If you receive a suspicious email or message instructing you to open an attached file, Dudell malware needs to be on your mind. Individual Windows users are unlikely to be affected by this threat, but those working in government organizations across Asia need to be very careful about it. The actor behind this malware – which is the Rancor cyber-espionage group – has been performing attacks on governments in Asia since 2017, and it was active throughout 2019. Therefore, we expect to see more attacks coming from them this year. The strength of this malware is in its simplicity. Attackers send misleading messages, and if targets do not recognize them as a scam and do not remove them instantly, they might be tricked into opening fake files. To open it, the victim is required to enable macros, and if that is done, the infection is free to create, drop, and load pretty much anything. By the time you figure out that you need to delete Dudell, there is a good chance that you will find several infections.
The creators of Ransomware and Trojans appear to be very keen on using spam emails for malware distribution. All that the attacker needs to know is an email address, and when it comes to government agencies, in many cases, email addresses are public. In more sophisticated attackers, cybercriminals can hack into systems and steal lists of real email addresses. In other cases, they can purchase or record email addresses after data breaches. The hard part is creating a message that is convincing enough, and subject lines and senders’ addresses play a huge role. If the subject line appears to be legitimate, and if the sender’s email address does not raise suspicion, cybercriminals are one-step closer to scamming the recipient. Of course, the message plays a huge role too, and the attached file needs to look harmless. This is why Dudell has been found spreading with the assistance of .DOC (Word Document), .XLS (Microsoft Spreadsheet), and .RTF (Rich Text Format) files. If the victim does not realize that they need to report and delete spam, they might open the attached file, and this is where attacks begin.
Once the malicious macros is enabled as the victim of Dudell spam email tries to open the sent file, malicious files are dropped. Whether that is a .js, a .vbs, or an .exe file, it is downloaded silently, and if security software does not exist, the malicious file is not removed in time. The infection then creates a scheduled task to execute the downloaded file, and that begins the loading of malicious payload. What kind of malware is executed with the help of Dudell depends on what the attackers want to achieve. In most cases, cybercriminals use backdoors and Trojans because they can be most versatile. Using a backdoor, cybercriminals can drop other infections and execute malicious commands. Trojans can be equipped to record mouse-clicks and keystrokes, capture screenshots, and even hijack video-recording devices or microphones to spy on their victims. Without a doubt, a lot of damage could be done, especially if the affected system can be used to gather sensitive government-level information.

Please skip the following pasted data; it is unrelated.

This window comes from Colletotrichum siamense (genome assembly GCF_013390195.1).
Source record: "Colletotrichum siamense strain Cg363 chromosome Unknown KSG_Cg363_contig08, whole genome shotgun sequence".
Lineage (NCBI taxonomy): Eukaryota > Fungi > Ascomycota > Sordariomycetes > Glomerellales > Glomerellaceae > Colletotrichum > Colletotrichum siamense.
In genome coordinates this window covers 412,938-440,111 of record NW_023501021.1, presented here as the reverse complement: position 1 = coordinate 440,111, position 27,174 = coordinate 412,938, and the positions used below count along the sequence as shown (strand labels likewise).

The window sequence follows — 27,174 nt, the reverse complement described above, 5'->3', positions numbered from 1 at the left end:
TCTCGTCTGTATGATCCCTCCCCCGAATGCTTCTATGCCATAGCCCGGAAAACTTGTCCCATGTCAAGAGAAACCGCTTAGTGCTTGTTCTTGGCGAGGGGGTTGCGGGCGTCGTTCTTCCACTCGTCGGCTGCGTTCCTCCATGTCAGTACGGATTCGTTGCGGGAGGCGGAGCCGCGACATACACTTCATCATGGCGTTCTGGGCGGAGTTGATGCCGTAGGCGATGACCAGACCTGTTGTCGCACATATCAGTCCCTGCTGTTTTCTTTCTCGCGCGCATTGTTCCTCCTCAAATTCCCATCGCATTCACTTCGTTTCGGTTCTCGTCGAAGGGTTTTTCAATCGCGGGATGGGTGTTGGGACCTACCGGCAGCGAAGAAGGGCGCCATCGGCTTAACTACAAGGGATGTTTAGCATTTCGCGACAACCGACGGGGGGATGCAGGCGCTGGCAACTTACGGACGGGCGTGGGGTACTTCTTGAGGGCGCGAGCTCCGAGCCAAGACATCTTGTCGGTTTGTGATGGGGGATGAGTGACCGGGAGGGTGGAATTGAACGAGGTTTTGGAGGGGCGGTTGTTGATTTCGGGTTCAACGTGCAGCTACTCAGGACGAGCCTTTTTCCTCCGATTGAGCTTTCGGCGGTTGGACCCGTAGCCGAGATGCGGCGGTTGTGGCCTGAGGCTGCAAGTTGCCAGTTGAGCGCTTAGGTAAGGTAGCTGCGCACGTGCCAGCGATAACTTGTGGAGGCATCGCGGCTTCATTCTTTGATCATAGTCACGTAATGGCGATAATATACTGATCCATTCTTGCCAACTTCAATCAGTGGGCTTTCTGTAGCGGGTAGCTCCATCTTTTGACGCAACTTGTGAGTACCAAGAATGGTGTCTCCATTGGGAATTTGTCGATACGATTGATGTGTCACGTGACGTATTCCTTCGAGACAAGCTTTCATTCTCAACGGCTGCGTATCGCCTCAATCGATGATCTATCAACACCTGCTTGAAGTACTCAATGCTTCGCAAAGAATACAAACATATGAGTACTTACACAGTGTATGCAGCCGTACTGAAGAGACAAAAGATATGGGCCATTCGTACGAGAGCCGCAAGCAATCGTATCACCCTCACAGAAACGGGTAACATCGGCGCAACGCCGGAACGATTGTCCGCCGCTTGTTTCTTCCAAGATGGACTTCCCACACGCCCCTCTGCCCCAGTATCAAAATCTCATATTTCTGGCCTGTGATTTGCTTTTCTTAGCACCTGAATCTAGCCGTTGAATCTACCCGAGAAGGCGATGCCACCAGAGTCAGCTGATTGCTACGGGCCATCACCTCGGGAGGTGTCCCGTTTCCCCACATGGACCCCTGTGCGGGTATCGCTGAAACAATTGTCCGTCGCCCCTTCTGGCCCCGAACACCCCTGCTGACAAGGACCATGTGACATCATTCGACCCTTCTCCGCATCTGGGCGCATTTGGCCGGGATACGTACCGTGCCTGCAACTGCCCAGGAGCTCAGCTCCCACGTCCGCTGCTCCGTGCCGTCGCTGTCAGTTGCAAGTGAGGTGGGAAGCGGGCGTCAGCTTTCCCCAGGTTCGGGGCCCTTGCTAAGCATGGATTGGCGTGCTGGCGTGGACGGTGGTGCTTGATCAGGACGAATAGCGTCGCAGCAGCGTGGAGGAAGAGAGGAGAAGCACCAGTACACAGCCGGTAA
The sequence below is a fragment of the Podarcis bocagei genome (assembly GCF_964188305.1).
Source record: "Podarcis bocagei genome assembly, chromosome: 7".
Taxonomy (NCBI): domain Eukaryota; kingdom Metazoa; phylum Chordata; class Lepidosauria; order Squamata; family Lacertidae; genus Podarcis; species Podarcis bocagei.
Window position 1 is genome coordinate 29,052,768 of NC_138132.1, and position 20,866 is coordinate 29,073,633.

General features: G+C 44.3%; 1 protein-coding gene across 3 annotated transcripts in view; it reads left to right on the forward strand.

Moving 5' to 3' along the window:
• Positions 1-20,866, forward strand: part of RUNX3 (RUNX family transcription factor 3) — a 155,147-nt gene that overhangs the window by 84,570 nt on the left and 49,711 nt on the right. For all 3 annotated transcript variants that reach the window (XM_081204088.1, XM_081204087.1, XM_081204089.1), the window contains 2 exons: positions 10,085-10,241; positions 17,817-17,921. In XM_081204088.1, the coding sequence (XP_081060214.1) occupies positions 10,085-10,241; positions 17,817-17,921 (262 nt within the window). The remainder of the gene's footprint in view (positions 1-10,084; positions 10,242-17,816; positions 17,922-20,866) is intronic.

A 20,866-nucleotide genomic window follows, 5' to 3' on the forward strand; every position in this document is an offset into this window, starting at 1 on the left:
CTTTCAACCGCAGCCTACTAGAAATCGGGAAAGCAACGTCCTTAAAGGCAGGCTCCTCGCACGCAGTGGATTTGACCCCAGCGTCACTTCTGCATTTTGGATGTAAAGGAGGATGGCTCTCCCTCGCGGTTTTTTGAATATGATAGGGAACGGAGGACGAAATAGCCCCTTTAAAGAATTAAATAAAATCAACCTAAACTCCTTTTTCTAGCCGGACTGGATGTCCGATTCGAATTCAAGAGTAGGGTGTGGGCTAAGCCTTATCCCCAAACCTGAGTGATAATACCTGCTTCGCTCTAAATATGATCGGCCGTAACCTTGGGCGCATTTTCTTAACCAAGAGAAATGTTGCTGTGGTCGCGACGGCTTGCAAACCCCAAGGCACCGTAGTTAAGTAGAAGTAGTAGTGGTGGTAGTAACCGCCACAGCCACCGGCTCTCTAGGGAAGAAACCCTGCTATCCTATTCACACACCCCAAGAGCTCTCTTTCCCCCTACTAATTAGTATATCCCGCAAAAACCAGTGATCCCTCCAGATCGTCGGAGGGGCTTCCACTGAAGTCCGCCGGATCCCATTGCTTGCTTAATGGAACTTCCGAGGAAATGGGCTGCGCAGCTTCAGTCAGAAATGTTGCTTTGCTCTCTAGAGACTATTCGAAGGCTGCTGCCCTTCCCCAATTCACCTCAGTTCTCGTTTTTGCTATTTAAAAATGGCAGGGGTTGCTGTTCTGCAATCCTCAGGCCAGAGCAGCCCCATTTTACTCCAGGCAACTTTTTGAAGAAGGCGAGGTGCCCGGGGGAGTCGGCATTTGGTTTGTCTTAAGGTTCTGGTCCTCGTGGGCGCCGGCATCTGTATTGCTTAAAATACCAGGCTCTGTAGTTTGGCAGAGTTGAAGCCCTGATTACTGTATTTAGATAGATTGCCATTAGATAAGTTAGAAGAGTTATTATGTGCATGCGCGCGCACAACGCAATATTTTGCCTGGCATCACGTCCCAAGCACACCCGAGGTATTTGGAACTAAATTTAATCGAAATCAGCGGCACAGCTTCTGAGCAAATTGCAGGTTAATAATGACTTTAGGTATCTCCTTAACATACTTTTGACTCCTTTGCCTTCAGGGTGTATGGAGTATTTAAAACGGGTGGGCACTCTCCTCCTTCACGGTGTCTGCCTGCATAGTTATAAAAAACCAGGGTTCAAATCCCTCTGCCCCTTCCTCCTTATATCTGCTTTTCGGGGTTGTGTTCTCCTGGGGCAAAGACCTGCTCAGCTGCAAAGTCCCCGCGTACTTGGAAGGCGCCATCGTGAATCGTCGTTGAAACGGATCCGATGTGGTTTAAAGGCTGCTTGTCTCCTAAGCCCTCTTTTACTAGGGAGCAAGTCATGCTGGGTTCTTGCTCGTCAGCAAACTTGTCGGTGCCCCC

Can victims remove Dudell manually? More experienced people might be able to track down the threat and eliminate the components associated with it. Unfortunately, once the security of the operating system is breached, multiple threats could be dropped, and it is hard to say whether you are currently dealing with one infection or, perhaps, five of them. If you want to delete Dudell manually, you should at least use a malware scanner to ensure that you are on top of what is actually lurking inside. Of course, it is best to utilize anti-malware software that can clear your system from threats automatically and also ensure further protection. If this is the path you choose to follow, make sure you are choosing the right tool because the web is full of fake security programs. Besides clearing your system and securing it, it is also important to become more cautious so as not to be tricked into executing new threats whether they are introduced to you via email, fake warnings, strange pop-ups, or unreliable file-sharing sites.